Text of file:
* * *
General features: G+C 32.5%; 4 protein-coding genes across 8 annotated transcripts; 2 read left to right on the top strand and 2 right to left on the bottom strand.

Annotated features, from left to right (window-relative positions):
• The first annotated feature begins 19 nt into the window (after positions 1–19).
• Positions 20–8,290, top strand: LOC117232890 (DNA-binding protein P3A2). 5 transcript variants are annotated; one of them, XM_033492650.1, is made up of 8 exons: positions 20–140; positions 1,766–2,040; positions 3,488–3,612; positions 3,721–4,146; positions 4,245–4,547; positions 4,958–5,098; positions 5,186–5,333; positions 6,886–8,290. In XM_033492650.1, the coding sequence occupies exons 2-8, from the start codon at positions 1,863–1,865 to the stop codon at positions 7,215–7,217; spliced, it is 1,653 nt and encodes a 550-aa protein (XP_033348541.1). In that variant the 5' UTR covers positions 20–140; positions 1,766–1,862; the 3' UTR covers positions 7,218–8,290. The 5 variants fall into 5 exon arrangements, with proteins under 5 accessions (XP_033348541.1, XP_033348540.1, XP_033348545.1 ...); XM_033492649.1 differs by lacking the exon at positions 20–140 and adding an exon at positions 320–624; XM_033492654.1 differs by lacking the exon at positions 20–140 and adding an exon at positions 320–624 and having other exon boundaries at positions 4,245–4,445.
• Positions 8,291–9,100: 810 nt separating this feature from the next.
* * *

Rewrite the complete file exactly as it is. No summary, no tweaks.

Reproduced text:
General features: G+C 32.5%; 4 protein-coding genes across 8 annotated transcripts; 2 read left to right on the top strand and 2 right to left on the bottom strand.

Annotated features, from left to right (window-relative positions):
• The first annotated feature begins 19 nt into the window (after positions 1–19).
• Positions 20–8,290, top strand: LOC117232890 (DNA-binding protein P3A2). 5 transcript variants are annotated; one of them, XM_033492650.1, is made up of 8 exons: positions 20–140; positions 1,766–2,040; positions 3,488–3,612; positions 3,721–4,146; positions 4,245–4,547; positions 4,958–5,098; positions 5,186–5,333; positions 6,886–8,290. In XM_033492650.1, the coding sequence occupies exons 2-8, from the start codon at positions 1,863–1,865 to the stop codon at positions 7,215–7,217; spliced, it is 1,653 nt and encodes a 550-aa protein (XP_033348541.1). In that variant the 5' UTR covers positions 20–140; positions 1,766–1,862; the 3' UTR covers positions 7,218–8,290. The 5 variants fall into 5 exon arrangements, with proteins under 5 accessions (XP_033348541.1, XP_033348540.1, XP_033348545.1 ...); XM_033492649.1 differs by lacking the exon at positions 20–140 and adding an exon at positions 320–624; XM_033492654.1 differs by lacking the exon at positions 20–140 and adding an exon at positions 320–624 and having other exon boundaries at positions 4,245–4,445.
• Positions 8,291–9,100: 810 nt separating this feature from the next.